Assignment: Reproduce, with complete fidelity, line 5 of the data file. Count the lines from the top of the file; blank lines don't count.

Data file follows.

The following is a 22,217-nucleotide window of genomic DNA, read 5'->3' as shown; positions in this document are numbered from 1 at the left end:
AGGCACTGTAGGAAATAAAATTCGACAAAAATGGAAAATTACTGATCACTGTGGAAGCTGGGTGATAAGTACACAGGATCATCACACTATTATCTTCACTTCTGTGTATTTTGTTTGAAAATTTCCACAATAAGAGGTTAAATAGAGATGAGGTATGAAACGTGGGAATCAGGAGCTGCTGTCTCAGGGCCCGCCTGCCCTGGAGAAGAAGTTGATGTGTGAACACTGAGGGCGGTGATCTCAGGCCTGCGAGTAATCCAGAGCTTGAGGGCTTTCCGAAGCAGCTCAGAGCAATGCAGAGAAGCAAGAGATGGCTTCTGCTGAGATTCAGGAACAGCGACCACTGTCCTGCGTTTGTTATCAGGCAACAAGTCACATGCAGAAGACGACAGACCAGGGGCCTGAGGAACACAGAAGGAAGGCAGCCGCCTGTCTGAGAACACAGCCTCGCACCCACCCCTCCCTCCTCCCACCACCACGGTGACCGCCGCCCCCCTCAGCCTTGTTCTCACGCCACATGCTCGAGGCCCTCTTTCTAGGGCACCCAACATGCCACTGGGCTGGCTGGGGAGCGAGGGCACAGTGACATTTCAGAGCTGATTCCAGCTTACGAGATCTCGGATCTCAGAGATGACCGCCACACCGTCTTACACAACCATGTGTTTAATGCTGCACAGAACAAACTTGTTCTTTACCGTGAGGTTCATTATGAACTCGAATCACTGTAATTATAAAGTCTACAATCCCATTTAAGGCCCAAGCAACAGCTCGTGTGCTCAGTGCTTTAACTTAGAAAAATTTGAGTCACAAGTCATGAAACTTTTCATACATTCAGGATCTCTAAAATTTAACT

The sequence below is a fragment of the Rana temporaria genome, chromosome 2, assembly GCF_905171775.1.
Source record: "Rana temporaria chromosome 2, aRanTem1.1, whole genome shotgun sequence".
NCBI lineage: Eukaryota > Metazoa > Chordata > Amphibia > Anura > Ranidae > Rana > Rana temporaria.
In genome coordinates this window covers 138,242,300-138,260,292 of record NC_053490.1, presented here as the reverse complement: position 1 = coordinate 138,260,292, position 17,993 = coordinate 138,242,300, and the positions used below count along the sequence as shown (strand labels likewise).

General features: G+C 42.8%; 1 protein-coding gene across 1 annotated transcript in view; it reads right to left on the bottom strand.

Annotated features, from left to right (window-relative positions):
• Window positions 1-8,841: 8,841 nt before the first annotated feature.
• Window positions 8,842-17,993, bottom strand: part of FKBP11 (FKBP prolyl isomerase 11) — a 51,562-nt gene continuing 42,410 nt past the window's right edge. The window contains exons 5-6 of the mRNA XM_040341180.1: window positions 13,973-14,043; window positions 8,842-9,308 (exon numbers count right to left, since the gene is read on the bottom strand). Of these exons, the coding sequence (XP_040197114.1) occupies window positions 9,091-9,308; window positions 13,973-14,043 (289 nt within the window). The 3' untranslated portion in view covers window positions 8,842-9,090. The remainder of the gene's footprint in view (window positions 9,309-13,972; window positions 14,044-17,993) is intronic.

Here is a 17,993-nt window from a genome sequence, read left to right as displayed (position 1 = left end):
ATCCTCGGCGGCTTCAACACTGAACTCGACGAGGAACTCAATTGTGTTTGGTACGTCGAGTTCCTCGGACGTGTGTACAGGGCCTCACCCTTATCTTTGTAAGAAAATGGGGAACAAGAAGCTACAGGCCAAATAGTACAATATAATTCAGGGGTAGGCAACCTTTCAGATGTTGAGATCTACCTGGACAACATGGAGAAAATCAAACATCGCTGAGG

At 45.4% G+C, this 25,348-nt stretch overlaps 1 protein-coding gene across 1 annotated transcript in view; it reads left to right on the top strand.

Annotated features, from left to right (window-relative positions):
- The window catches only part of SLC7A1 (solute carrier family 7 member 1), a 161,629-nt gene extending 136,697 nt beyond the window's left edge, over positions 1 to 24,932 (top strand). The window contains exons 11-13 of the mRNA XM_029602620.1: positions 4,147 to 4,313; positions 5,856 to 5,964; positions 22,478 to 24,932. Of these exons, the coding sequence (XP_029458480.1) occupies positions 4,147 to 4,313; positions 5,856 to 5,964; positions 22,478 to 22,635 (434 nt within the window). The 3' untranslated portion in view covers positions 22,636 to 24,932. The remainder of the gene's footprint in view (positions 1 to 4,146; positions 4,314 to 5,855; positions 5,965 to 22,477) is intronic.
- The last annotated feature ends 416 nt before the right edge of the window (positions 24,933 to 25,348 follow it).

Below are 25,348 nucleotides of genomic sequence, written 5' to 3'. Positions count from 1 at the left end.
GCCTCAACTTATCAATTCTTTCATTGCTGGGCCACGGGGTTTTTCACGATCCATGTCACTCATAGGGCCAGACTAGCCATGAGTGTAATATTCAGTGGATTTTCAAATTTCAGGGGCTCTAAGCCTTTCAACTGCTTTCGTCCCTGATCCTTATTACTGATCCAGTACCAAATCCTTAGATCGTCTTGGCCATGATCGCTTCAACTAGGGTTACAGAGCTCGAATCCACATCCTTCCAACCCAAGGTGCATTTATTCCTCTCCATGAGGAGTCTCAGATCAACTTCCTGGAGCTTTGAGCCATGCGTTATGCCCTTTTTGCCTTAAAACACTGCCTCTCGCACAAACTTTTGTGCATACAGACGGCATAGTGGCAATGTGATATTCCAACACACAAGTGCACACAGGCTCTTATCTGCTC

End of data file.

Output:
NCBI lineage: Eukaryota > Metazoa > Chordata > Amphibia > Anura > Ranidae > Rana > Rana temporaria.